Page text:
Canti VI, Bruto Minore
Translated by Steven J. Willett
After Italian Valor, lying in Thracian dust
an immense ruin,
had been uprooted, then in the valleys
of green Hesperia, on Tiber’s shore,
Fate prepares the tramp of barbarian horse,
and from naked forests
oppressed by the freezing Bear,
calls forth the Gothic swords
to overthrow Rome’s renowned walls;
sitting alone, soaked in brothers’ blood,
through black night in a desolate site, Brutus is
determined to die, and the implacable
gods and Hell itself he accuses
with savage cries
and strikes the somnambulant air in vain.
Fatuous Valor, the empty mists, the fields
of unquiet phantoms
are your schools, and behind you strides
remorse. To you, marmoreal gods,
(whether you reside in Phlegethon
or the clouds), to you a laughingstock and mockery
is the miserable race
from whom you extort temples and a fraudulent
law insulting to mortals.
Is heaven’s wrath, then, so provoked
by terrestrial piety? and do you then
sit, Jove, impiety’s protector? and when storm clouds
exult through the air, and when
you hurl the swift thunderbolt,
do you cast the sacred fire on the just and faithful?
Invincible destiny and iron
necessity crush the sickly
slaves of death: and if nothing avails to end
their indignities, the common man
takes comfort in their necessity. Is the evil
without cure less harsh? Does he feel no grief
who’s stripped naked of hope?
War to the death, eternal, o ignoble fate,
the valorous man wages,
incapable of surrender; and your tyrannical
right hand, victorious as it bears him down,
indomitable he shrugs off with a valiant show,
when in his noble side
the bitter blade runs with blood,
and malignly he smiles at the darkening shadows.
He displeases the gods who violently breaks
into Tartarus. No such courage
could be found in their feeble, eternal breasts.
Perhaps our torments, perhaps our
bitter accidents and wretched passions heaven created
as a pleasing spectacle for their idle hours?
Not between calamities and crimes,
but free in the forests and pure
Nature appointed us,
once our queen and goddess. But since on earth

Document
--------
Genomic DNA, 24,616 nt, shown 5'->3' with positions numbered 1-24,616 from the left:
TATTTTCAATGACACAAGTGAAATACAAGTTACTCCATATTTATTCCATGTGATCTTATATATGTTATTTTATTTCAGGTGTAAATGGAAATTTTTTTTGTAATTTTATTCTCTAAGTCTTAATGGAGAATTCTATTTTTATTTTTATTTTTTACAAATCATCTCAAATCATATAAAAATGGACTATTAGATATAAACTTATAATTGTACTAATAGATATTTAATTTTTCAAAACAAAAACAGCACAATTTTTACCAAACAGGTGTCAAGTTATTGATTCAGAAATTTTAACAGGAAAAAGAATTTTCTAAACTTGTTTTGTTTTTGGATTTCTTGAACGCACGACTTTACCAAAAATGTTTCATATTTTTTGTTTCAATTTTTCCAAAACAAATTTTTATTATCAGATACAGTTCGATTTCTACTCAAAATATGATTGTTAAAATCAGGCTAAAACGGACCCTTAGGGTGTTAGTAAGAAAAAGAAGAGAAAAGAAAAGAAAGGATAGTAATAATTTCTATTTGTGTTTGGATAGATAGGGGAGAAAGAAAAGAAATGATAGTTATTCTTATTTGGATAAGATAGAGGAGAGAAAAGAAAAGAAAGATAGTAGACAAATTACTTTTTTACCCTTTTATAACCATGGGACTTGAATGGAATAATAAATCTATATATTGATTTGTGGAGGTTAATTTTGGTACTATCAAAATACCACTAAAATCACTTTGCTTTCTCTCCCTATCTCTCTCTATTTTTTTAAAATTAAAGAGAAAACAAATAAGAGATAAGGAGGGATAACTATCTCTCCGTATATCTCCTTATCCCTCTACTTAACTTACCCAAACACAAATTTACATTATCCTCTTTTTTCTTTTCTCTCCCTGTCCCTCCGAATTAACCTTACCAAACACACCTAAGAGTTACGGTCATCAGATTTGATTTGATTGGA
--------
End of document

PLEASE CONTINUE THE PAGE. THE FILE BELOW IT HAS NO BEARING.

impious custom has destroyed the blessed realms
and subjected our miserable life to other laws;
when a virile soul rejects
his luckless days
does Nature return, and accuse the arrow that’s not hers?
Ignorant of guilt and their own misfortunes
are the fortunate beasts;
serene old age guides them
to an unforeseen passage.
But if they dash their foreheads
on rough tree-trunks or from a mountain cliff
cast bodies headlong to the winds,
moved by their anguish,
against that miserable desire would stand
no arcane law
or shadowy conception. You alone, among the numerous
progeny that heaven created, alone among all,
children of Prometheus, regret life.
Alone o wretched ones, to you Jove bans,
if sluggish fate delays,
the shores of death.
And you, from the sea stained by our blood,
you rise bright moon,
and explore the unquiet night and the deadly
battlefield of Italian Valor.
The victor tramples on kinsmen’s breasts,
the hills shudder, from her highest summits
ancient Rome collapses—
and are you so placid? You saw the birth
of Lavinia’s offspring, and their years
of happiness, and the memorable victories;
and on the mountain peaks you pour your immutable
silent light when, in the wreck
of the servile Italian name,
this solitary place will echo
beneath the barbarian tramp.
Here among naked rocks or on green boughs,
beast and bird,
breasts heavy with their habitual oblivion,
ignore the profound ruin and the altered
destiny of the world: and as the rooftop
of the industrious peasant first glows red,
with its morning song
the one will wake the valleys, while through high slopes
the other will startle the helpless multitude
of smaller creatures.
Oh destiny! oh insensate race! we are an abject
part of things; neither the bloodstained soil
nor the howling caves
has our calamity ever perturbed,
and no human cares stain the stars.
Neither to Olympus’ or Cocytus' deaf
kings, or to the unworthy earth,
and not to the night, in dying, do I appeal;
nor to you, the last flicker of black death,
a conscious future age. Will weeping
placate the disdainful man’s tomb, words and gifts
of the vile crowd adorn it? The times
precipitate to the worse; uselessly we assign
to our corrupt descendants
the honor of eminent minds and the supreme
vindication of the suffering. About me let
the wings of the dark voracious bird sweep;
the wild beast crush me, and the tempest
carry off my unknown remains;
and the wind welcome my name and memory.